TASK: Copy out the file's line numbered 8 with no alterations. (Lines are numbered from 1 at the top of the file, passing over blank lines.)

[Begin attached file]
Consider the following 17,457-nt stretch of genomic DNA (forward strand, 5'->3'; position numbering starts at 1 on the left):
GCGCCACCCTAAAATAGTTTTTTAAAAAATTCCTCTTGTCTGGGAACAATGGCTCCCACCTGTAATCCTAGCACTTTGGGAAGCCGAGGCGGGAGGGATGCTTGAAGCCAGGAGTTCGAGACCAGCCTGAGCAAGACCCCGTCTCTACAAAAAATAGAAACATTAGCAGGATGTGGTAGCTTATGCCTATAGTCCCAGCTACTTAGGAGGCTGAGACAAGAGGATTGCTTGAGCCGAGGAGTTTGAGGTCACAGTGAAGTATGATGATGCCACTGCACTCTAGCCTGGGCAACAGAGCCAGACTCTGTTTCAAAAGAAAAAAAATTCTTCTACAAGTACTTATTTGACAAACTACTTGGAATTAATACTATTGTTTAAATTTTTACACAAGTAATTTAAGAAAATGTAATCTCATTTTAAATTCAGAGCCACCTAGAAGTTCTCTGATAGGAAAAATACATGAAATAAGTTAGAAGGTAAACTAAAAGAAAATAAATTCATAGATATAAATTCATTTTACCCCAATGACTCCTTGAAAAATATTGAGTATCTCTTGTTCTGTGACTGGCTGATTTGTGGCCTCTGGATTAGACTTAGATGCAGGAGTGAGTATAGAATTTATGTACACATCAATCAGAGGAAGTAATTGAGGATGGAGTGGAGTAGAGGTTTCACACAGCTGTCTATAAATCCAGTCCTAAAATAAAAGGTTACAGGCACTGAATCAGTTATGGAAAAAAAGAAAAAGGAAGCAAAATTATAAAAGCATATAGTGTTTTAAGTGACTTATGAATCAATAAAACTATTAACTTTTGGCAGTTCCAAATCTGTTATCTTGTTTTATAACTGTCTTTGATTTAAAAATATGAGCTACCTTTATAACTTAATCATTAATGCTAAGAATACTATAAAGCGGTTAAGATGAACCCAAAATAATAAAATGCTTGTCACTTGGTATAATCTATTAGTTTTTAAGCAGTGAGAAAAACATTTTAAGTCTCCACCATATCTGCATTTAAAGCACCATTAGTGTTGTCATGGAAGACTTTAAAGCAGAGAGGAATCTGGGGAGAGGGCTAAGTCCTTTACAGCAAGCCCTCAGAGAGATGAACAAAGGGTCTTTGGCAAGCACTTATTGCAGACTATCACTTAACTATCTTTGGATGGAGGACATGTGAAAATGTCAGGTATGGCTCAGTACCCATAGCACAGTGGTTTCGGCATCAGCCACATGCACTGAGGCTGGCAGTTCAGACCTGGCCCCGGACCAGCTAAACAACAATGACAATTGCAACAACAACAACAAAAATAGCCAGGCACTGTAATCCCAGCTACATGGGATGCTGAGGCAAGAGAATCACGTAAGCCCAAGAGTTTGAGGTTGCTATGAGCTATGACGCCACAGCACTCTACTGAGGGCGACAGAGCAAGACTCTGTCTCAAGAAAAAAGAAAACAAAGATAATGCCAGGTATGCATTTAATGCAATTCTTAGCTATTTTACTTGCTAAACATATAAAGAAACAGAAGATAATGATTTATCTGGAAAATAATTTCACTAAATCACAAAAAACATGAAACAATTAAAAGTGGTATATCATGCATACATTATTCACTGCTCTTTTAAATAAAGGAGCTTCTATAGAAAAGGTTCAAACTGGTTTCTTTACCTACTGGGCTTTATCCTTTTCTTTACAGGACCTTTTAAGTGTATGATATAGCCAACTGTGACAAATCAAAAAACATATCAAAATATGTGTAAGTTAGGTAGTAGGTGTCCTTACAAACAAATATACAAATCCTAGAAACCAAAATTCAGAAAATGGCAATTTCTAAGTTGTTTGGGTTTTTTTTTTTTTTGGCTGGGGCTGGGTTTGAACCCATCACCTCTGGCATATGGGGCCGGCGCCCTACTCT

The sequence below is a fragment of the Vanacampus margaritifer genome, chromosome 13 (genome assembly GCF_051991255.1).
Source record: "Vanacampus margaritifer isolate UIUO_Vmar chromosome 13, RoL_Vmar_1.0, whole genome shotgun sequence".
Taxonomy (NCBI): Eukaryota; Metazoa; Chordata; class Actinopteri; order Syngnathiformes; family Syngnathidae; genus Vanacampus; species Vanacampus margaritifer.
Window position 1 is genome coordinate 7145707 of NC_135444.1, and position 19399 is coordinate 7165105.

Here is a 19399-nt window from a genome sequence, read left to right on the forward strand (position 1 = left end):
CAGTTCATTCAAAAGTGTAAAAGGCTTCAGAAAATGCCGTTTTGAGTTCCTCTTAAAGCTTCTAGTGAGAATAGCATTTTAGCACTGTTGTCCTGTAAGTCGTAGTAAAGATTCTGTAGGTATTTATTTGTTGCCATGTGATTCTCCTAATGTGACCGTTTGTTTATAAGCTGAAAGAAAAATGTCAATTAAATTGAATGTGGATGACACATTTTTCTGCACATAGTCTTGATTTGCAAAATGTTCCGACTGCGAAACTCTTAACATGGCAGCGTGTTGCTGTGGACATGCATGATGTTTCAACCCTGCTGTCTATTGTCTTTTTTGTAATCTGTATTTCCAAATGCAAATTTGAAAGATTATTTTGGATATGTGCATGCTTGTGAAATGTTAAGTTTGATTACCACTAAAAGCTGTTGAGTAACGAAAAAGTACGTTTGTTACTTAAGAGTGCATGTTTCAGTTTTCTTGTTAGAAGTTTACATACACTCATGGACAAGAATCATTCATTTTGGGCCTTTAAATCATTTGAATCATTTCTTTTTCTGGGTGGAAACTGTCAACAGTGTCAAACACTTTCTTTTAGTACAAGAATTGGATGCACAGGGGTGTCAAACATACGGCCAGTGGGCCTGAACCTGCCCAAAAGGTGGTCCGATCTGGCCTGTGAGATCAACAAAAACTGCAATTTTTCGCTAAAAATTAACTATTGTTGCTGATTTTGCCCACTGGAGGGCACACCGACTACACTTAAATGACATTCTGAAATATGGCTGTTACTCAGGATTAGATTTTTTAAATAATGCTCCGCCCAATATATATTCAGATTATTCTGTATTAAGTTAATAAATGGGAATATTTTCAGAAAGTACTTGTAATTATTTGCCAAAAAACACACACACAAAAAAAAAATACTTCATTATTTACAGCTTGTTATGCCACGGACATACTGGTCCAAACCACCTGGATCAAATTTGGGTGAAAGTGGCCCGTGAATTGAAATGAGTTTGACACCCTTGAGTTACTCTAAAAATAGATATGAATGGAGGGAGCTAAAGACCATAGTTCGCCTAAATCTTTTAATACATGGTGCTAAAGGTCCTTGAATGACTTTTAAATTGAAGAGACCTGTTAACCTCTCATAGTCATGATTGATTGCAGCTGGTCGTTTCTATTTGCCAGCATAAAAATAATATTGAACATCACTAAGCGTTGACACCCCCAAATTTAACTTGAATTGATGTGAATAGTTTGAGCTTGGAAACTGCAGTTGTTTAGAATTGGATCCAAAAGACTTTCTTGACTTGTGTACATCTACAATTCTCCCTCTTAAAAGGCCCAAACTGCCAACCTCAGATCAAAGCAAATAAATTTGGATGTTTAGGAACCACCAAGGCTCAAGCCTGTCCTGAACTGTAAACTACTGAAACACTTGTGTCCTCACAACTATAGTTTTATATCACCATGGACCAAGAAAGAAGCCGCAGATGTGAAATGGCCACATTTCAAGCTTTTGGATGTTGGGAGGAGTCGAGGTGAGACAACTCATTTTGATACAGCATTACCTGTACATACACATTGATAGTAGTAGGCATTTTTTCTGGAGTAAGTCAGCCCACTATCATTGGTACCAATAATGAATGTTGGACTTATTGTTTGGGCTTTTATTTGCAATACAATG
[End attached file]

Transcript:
CAGTTCATTCAAAAGTGTAAAAGGCTTCAGAAAATGCCGTTTTGAGTTCCTCTTAAAGCTTCTAGTGAGAATAGCATTTTAGCACTGTTGTCCTGTAAGTCGTAGTAAAGATTCTGTAGGTATTTATTTGTTGCCATGTGATTCTCCTAATGTGACCGTTTGTTTATAAGCTGAAAGAAAAATGTCAATTAAATTGAATGTGGATGACACATTTTTCTGCACATAGTCTTGATTTGCAAAATGTTCCGACTGCGAAACTCTTAACATGGCAGCGTGTTGCTGTGGACATGCATGATGTTTCAACCCTGCTGTCTATTGTCTTTTTTGTAATCTGTATTTCCAAATGCAAATTTGAAAGATTATTTTGGATATGTGCATGCTTGTGAAATGTTAAGTTTGATTACCACTAAAAGCTGTTGAGTAACGAAAAAGTACGTTTGTTACTTAAGAGTGCATGTTTCAGTTTTCTTGTTAGAAGTTTACATACACTCATGGACAAGAATCATTCATTTTGGGCCTTTAAATCATTTGAATCATTTCTTTTTCTGGGTGGAAACTGTCAACAGTGTCAAACACTTTCTTTTAGTACAAGAATTGGATGCACAGGGGTGTCAAACATACGGCCAGTGGGCCTGAACCTGCCCAAAAGGTGGTCCGATCTGGCCTGTGAGATCAACAAAAACTGCAATTTTTCGCTAAAAATTAACTATTGTTGCTGATTTTGCCCACTGGAGGGCACACCGACTACACTTAAATGACATTCTGAAATATGGCTGTTACTCAGGATTAGATTTTTTAAATAATGCTCCGCCCAATATATATTCAGATTATTCTGTATTAAGTTAATAAATGGGAATATTTTCAGAAAGTACTTGTAATTATTTGCCAAAAAACACACACACAAAAAAAAAATACTTCATTATTTACAGCTTGTTATGCCACGGACATACTGGTCCAAACCACCTGGATCAAATTTGGGTGAAAGTGGCCCGTGAATTGAAATGAGTTTGACACCCTTGAGTTACTCTAAAAATAGATATGAATGGAGGGAGCTAAAGACCATAGTTCGCCTAAATCTTTTAATACATGGTGCTAAAGGTCCTTGAATGACTTTTAAATTGAAGAGACCTGTTAACCTCTCATAGTCATGATTGATTGCAGCTGGTCGTTTCTATTTGCCAGCATAAAAATAATATTGAACATCACTAAGCGTTGACACCCCCAAATTTAACTTGAATTGATGTGAATAGTTTGAGCTTGGAAACTGCAGTTGTTTAGAATTGGATCCAAAAGACTTTCTTGACTTGTGTACATCTACAATTCTCCCTCTTAAAAGGCCCAAACTGCCAACCTCAGATCAAAGCAAATAAATTTGGATGTTTAGGAACCACCAAGGCTCAAGCCTGTCCTGAACTGTAAACTACTGAAACACTTGTGTCCTCACAACTATAGTTTTATATCACCATGGACCAAGAAAGAAGCCGCAGATGTGAAATGGCCACATTTCAAGCTTTTGGATGTTGGGAGGAGTCGAGGTGAGACAACTCATTTTGATACAGCATTACCTGTACATACACATTGATAGTAGTAGGCATTTTTTCTGGAGTAAGTCAGCCCACTATCATTGGTACCAATAATGAATGTTGGACTTATTGTTTGGGCTTTTATTTGCAATACAATG